Cover Story

Breaking through Blaine's roadblock

"Breaking through Blaine's roadblock" Continued...

Issue: "Ghost busting," Aug. 24, 2002

But that did not end the matter. Blaine remained a prominent GOP leader for the next 16 years and served twice as Secretary of State. He became his party's presidential nominee in 1884, only to lose narrowly to what one of his supporters called the party of "Rum, Romanism, and Rebellion." And other Blaine supporters kept alive his bigotry and political strategy by placing "Blaine Amendments" in state constitutions. Many Northern states did so voluntarily, and Congress often required Western territories joining the union to enact such articles. Some Southern states, animated by anti-Catholicism and losing the Dabney vision, joined in at various times.

The Becket Foundation for Religious Liberty has detailed the history of many Blaine Amendments and reported recent judicial interpretations of them. The Ohio Supreme Court ruled that the Cleveland voucher plan did not violate Section 2, Article VI of the Ohio constitution, which states that "no religious or other sect, or sects, shall ever have any exclusive right to, or control of, any part of the school funds of this state," because through the voucher program school funds would reach such "sects" only through the "independent decisions of parents and students."

The Wisconsin Supreme Court concluded in Jackson vs. Benson that the Milwaukee school-choice plan did not violate that state's Blaine Amendment, which stipulates, "nor shall any money be drawn from the treasury for the benefit of religious societies, or religious and theological seminaries." The Court ruled that the phrase "for the benefit of" should be construed strictly and did not apply to incidental benefits.

Texas' Blaine Amendment is also vulnerable, according to a footnote in the Texas Supreme Court's 1995 decision in Edgewood Independent School District vs. Meno. Then-Justice John Cornyn-now the Attorney General of Texas and a candidate for the U.S. Senate-wrote that the Texas constitution does not require education for the public to be provided solely by a state agency: "As long as the Legislature establishes a suitable regime that provides for a general diffusion of knowledge, the Legislature may decide whether the regime should be administered by a state agency, by the [school] districts themselves, or by any other means."

Arizona's Supreme Court in 1999 examined that state's educational tax-credit law in light of Article 2, section 12 of the Arizona constitution: "No public money or property shall be appropriated for or applied to any religious worship, exercise, or instruction, or to the support of any religious establishment." The court in Kotterman vs. Killian upheld the tax credit, noting that no money "ever enters the state's control as a result of this tax credit.... Thus, under any common understanding of the words, we are not here dealing with 'public money.'" The Arizona court also noted that Blaine Amendments were a "clear manifestation of religious bigotry ... we would be hard pressed to divorce the amendment's language from the insidious discriminatory intent that prompted it."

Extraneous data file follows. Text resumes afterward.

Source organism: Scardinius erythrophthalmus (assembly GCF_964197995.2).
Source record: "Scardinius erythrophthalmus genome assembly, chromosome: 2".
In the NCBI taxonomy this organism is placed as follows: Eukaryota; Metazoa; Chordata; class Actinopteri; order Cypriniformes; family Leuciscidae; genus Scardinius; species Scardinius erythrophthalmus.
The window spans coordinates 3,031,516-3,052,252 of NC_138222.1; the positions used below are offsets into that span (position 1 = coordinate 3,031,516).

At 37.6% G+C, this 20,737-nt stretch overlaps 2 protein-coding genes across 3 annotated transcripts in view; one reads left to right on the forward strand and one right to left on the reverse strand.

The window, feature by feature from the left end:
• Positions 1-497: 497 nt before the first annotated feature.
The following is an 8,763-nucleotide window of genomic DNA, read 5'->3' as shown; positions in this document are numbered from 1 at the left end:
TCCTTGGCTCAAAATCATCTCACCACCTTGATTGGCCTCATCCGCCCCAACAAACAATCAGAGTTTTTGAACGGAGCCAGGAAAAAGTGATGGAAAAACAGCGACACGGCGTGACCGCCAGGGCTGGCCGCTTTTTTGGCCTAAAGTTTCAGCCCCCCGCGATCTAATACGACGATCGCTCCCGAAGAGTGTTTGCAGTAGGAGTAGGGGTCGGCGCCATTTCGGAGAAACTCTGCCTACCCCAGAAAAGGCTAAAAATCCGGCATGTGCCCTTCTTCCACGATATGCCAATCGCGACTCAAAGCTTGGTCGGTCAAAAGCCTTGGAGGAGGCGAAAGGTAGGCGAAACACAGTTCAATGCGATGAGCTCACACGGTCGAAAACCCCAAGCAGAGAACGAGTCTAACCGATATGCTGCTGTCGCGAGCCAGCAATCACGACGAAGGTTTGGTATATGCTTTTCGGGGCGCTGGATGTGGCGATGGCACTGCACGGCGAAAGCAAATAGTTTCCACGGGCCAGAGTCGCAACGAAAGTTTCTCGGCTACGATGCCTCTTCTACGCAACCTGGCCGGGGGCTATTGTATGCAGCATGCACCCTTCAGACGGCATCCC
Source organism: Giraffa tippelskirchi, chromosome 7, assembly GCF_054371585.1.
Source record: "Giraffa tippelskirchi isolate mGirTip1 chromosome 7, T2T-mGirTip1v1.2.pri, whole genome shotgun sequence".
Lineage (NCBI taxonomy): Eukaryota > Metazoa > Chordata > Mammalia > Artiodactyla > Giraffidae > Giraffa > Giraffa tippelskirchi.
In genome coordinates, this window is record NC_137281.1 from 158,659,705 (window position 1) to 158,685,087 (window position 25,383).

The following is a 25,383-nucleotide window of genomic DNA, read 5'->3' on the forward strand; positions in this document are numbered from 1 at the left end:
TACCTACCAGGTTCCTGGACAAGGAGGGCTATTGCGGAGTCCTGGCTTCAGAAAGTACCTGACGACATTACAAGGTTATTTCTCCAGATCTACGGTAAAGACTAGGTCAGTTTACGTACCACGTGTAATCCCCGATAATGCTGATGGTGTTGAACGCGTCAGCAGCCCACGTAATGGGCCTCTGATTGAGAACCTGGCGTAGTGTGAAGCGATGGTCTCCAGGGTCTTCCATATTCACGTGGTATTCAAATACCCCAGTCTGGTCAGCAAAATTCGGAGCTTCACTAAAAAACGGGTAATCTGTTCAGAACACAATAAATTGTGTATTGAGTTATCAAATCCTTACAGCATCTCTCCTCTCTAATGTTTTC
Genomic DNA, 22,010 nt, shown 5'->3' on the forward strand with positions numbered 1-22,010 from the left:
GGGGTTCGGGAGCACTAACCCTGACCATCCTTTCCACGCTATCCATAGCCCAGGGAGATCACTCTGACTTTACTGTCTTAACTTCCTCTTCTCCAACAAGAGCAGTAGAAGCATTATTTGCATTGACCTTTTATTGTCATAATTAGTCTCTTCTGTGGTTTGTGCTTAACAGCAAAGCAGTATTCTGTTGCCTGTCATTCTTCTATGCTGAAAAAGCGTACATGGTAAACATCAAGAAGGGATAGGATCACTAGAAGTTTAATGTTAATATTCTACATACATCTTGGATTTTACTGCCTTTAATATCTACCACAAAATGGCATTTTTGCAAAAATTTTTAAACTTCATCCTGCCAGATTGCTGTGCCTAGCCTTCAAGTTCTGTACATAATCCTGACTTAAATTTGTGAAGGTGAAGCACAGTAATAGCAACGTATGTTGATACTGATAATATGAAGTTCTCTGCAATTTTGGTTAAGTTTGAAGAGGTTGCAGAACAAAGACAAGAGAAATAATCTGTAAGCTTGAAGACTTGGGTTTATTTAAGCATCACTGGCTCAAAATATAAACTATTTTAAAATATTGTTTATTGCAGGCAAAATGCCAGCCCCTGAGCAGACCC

Courts in other states with Blaine Amendments may also be deciding whether to construe them narrowly, construe them broadly but attack their constitutionality, or uphold them by kicking out any religious programs using money from state coffers. Missouri, for example, has a very thorough Blaine Amendment that forbids any government body ever to "pay from any public fund whatever, anything" that would "sustain any private or public school, academy, seminary, college, university, or other institution of learning controlled by any religious creed, church or sectarian denomination whatever." If a Missouri legislature were inclined to support school choice, it might be wise to follow the tax-credit route, whereby money that sustains the schools parents choose never gets into a public fund.

Of course, all these considerations may become moot if the U.S. Supreme Court gets involved in reviewing Blaine Amendments. That became more probable last month when a panel of the 9th U.S. Circuit Court of Appeals said that the State of Washington's Blaine Amendment action-denying a state scholarship to Joshua Davey, who intended to use it to study to be a pastor-violated the student's First Amendment right to the free exercise of religion.

Recent Supreme Court precedents-including Rosenberger vs. University of Virginia and Good News Club vs. Milford-have not supported government actions that discriminate against religious practices and institutions. So the Supreme Court may very well disavow the Blaine Amendments directly, or bury them along the lines of the majority opinion authored by Chief Justice William H. Rehnquist two months ago in Zelman vs. Simmons-Harris: "The Ohio program is entirely neutral with respect to religion (and permits) genuine choice among options public and private, secular and religious." When aid is given to parents, not directly to schools, it is directly supporting parental choice, and only indirectly the school that the parents choose.


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